He's also trying to appeal to some of the more moderates in his party, knowing that if he does get to a general election that's how - you know, you're going to need those folks to win.
YDSTIE: Matt Continetti, what about that criticism from the Bush/Cheney rogue wing of the party?
CONTINENTTI: You know, when you look at the internal dynamics of the Republican Party, it is anti-establishment and the Tea Party voters, the grassroots activists, they want nothing to do with the old Bush regime, and so every time one of these guys from the Bush White House comes and attacks Rick Perry, that only strengthens him within the party.
He had in my opinion the best launch of any of the candidates now in the field. He stepped on Michele Bachmann's win in the Iowa Straw Poll. He's immediately turned the debate between Perry and Obama rather than the internal GOP fighting. The question is, does he have meat on the bones, the policy meat that he can come and give to the voters? Or is it just going to be, you know, don't do anything to help solve the debt crisis or deal with a nuclear Iran.
YDSTIE: What about campaign strategies going into the fall? What about for President Obama? What about for, let's say, Mitt Romney and Governor Perry, now probably the frontrunners
FINNEY: You know, Mitt Romney, I think, has really done a good job because you can tell that the way they're executing his campaign this time they learned the lessons from last time, and he is really running as a frontrunner. You see he's been very reluctant to get into the back and forth. He's really kept his eye on President Obama. My sense with Perry, though, is, you know, he and Bachmann are in some ways vying for the same set of voters.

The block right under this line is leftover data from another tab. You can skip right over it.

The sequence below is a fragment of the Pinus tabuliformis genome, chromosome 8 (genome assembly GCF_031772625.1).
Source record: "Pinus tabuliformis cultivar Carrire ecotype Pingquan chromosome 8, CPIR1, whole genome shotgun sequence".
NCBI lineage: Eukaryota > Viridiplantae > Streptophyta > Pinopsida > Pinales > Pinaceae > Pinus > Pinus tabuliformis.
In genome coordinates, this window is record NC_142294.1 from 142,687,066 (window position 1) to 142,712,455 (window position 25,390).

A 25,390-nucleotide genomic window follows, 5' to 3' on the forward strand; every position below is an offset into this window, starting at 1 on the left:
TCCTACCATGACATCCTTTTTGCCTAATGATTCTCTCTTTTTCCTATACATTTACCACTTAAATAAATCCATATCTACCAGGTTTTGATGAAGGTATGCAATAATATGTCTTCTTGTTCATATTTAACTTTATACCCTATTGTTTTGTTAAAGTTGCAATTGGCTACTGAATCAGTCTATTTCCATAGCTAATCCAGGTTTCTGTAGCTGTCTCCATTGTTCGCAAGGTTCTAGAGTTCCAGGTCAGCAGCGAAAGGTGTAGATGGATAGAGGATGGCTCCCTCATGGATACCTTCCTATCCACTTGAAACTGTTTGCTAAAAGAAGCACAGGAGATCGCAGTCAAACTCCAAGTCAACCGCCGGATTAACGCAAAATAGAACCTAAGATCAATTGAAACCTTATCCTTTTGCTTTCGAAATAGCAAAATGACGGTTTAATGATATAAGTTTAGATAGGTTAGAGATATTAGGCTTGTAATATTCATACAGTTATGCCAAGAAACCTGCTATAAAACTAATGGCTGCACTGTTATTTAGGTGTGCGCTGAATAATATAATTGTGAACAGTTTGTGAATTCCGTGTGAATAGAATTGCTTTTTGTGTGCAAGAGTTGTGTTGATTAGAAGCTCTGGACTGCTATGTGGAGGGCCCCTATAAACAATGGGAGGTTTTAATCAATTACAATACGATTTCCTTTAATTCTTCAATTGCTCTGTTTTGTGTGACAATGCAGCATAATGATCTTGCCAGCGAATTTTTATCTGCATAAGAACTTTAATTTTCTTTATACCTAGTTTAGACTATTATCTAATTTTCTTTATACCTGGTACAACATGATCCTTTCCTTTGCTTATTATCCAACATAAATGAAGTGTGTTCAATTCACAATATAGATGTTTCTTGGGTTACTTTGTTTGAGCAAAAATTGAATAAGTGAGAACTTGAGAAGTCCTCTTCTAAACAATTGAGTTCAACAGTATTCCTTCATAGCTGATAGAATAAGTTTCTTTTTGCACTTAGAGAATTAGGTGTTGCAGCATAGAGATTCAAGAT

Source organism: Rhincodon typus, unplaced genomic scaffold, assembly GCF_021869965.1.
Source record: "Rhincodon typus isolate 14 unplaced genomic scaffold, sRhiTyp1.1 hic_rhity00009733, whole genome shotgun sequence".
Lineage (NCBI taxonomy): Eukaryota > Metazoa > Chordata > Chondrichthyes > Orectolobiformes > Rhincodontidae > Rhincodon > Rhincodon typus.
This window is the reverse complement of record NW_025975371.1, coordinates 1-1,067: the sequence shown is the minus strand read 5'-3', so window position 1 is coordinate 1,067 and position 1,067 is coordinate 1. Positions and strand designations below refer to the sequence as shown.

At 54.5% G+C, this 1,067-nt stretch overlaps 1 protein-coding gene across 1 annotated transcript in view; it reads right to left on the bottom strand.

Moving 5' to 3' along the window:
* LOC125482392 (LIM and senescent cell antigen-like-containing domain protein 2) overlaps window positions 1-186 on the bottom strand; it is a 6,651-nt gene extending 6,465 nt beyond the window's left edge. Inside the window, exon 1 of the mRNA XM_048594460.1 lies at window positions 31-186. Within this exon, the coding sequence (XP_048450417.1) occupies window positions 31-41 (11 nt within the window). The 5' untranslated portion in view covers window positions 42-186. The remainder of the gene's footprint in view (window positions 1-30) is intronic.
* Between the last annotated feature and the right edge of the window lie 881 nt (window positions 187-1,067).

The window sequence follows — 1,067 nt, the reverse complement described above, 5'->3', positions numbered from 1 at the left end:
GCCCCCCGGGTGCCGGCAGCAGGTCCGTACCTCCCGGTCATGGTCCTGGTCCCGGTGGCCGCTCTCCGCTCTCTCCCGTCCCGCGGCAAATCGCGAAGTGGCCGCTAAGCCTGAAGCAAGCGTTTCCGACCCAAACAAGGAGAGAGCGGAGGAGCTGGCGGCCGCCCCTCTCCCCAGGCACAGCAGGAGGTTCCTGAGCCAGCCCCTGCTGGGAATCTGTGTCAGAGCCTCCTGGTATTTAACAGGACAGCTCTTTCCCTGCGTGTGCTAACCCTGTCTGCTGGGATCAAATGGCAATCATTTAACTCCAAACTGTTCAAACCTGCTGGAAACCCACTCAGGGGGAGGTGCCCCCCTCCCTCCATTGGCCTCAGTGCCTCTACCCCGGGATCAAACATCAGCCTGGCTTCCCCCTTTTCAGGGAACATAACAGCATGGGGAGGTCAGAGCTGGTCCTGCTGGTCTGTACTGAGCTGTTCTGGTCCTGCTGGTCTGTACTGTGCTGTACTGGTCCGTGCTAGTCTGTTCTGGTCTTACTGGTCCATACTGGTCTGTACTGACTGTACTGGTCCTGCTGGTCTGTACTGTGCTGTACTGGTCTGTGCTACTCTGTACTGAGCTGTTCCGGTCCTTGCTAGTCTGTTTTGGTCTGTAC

YDSTIE: Matt, your thoughts on the strategies going forward?
CONTINENTTI: You know, the field isn't settled. There may still be a few more late entries coming into this field, whether it's Paul Ryan, the congressman from Wisconsin, whether it's Sarah Palin, who's making some signs that she may jump in at the last second.
So in that scenario, Romney has to stay relevant. Perry needs to show that these times where he kind of gets a little bit caught up in the moment are few and far in between and that he is appropriate to the office of President.
YDSTIE: Matt Continetti is the opinion editor of the Weekly Standard. Karen Finney is an MSNBC political analyst and former communications director for the Democratic National Committee. Thanks to both of you for coming in.
CONTINENTTI: Thank you.
FINNEY: Thank you.